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Like any business, hiring a manager for a startup company is an important part of its stability and growth. First, think about the type of management skills you may need. What is it you would like the manager to do? Hire other talent, run the sales efforts, handle human resource (HR) functions, manage all marketing campaigns, or do a combination of everything?
The first step in hiring any person is to clearly identify your hiring criteria for the position. You’ll want to identify exactly what you are looking for. Are you in the market for an operational manager only? Or do you need a variety of skills for the business to prosper and grow? Will the manager wear many different hats? How will these skills complement the founder’s skills?
For example, in the technology field, many startup founders are technically proficient, but they lack either the time, desire, or ability to handle the day-to-day activities such as marketing, sales, hiring, payroll, insurance, supplies, paying bills and banking, among many others.
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There is a lot to consider when examining a person’s track record. Look at the experience level of the person in working with startup businesses. That’s pretty important. Startups are very different than even a small business that has been around for a while. Unless a person has been part of a startup in the past, the chaotic nature can sometimes be frustrating for a new hire.
Some of the consideration here would be the timing of the manager you are hiring. If the startup has been operating for a while, then the needed skills might be a little different than for someone hired from the first day of the startup. In that case, you’d want to find someone who is comfortable creating his own internal structure versus stepping into one that was already in place.
Industry considerations are also important. For example, if you are in the high tech field, then someone from the same industry would probably be a better fit than someone from the retail field or the auto industry. The way things are done, business vocabulary, vendors, and types of potential applicants will vary from industry to industry.
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Your interview questions will center around your hiring criteria. If you need someone to handle all aspects of your startup--except what the founders handle--then you need to create questions to determine the applicant’s viability in this kind of situation. Since there would be a significant amount of multi-tasking going on every day, the ability to perform in this kind of atmosphere would be critical.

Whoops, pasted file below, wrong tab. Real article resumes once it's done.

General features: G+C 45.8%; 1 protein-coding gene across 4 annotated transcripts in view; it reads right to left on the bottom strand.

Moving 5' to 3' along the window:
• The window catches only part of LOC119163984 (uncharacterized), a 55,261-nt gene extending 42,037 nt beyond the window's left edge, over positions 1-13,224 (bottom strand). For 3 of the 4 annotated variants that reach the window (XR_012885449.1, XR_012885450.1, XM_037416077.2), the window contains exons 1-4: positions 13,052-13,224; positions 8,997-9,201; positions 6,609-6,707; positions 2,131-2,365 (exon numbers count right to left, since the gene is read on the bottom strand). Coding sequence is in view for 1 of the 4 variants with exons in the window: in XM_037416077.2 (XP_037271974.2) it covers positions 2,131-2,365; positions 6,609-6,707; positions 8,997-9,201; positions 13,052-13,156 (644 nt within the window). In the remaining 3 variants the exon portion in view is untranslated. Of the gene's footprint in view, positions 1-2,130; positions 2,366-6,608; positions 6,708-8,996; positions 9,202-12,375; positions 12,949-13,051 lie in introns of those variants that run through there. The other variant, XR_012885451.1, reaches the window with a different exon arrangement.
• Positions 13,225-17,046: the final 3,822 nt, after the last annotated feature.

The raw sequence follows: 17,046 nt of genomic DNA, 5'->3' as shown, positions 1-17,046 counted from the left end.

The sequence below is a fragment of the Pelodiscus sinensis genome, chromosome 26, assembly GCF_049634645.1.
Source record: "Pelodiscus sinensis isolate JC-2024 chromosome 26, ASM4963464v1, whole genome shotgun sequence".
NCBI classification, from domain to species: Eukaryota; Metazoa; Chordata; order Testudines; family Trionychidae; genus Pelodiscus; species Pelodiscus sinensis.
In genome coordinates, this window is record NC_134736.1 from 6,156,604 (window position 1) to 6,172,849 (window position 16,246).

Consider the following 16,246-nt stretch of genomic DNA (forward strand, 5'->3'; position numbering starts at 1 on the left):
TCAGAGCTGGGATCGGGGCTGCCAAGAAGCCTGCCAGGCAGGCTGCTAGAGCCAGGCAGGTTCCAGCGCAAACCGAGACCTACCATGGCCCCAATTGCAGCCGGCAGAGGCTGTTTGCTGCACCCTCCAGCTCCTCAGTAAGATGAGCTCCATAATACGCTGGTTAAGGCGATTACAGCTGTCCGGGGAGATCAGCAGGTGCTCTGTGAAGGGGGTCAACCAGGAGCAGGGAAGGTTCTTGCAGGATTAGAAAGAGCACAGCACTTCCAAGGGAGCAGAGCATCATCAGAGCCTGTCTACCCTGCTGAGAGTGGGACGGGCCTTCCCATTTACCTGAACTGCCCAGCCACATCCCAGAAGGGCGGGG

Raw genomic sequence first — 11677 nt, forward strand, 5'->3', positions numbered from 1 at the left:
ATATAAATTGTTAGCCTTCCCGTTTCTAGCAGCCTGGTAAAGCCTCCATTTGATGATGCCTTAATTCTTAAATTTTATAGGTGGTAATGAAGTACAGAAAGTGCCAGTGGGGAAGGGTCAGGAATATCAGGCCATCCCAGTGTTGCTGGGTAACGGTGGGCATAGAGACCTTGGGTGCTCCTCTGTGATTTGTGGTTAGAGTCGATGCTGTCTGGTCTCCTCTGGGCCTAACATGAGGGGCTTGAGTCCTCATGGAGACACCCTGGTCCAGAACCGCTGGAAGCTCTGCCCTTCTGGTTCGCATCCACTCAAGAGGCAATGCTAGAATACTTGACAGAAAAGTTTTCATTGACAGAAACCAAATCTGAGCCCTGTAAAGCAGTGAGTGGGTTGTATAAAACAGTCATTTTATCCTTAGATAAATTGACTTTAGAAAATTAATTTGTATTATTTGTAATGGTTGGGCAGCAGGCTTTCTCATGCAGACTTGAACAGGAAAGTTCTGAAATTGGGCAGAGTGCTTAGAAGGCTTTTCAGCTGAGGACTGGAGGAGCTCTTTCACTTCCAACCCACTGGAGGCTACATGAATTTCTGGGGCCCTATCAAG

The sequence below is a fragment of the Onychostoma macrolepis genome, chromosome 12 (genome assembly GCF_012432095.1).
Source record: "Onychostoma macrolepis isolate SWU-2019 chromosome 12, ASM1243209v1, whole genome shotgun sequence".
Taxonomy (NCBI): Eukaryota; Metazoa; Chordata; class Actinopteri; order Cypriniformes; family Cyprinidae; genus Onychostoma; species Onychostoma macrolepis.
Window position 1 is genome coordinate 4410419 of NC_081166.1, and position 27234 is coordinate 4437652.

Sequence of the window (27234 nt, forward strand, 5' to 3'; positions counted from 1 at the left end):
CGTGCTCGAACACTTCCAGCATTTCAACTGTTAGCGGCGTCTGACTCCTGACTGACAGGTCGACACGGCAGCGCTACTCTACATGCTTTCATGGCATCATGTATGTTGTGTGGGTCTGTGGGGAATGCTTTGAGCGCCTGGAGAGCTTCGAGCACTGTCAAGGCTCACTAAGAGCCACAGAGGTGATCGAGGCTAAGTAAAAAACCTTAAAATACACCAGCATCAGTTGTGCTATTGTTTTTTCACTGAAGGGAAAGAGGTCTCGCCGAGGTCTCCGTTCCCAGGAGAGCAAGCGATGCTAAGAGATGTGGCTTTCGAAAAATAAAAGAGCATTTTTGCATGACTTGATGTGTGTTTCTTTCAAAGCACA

Startups usually can’t be a training ground for hired employees. There is too much going on and enough risk-taking happening already. Decisions generally need to be made farily rapidly, and the best indicator for this type of skill are past successes in this area.
Generally speaking, a corporate industry veteran would not be your first choice because of the type of working environment that a startup presents versus a corporate environment. However, you may need someone with specific skill-sets and business contacts. Sometimes, managing a startup can be similar to tackling a new product launch or new division within a larger company. In this case, a corporate background could help in putting a needed structure in place and fast-tracking some sales because of contacts. Plus, you never know, the corporate veteran may be looking for a change of pace, so your new company may be the right fit.
Develop some planned questions that help uncover how the candidates stack-up to your hiring criteria. Make sure you get very specific with questions so the candidates reply with specific examples. Details are important here. The pace of the start-up could get hectic at times, so you want to minimize the amount of time you spend interviewing. However, the closer you get to achieving your hiring criteria, the greater the chances of hiring the right person for the startup company.
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Interaction with the Founders
A key part of the interviewing process is to determine how well the candidate will interact with the founders. If the founder is a dynamic, outgoing individual with great charisma, you may not want to have a duplicate in the operational manager. You may want to find a more complementary personality versus a potentially competing one. However, if a founder wants to stay in the background, then this type of personality could work. In that case, the manager could end up being a good spokesperson for the new business.
The interaction with the founders cannot be minimized. There must be a mutual feeling that both parties can work well together, that their personalities will mesh, and that the manager and founders will support each other’s goals and responsibilities.
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Web 2.0 Development and Business Lessons; Michael Woloszynowicz; February 27, 2011, at http://www.w2lessons.com/2011/02/hiring-in-lean-startup.html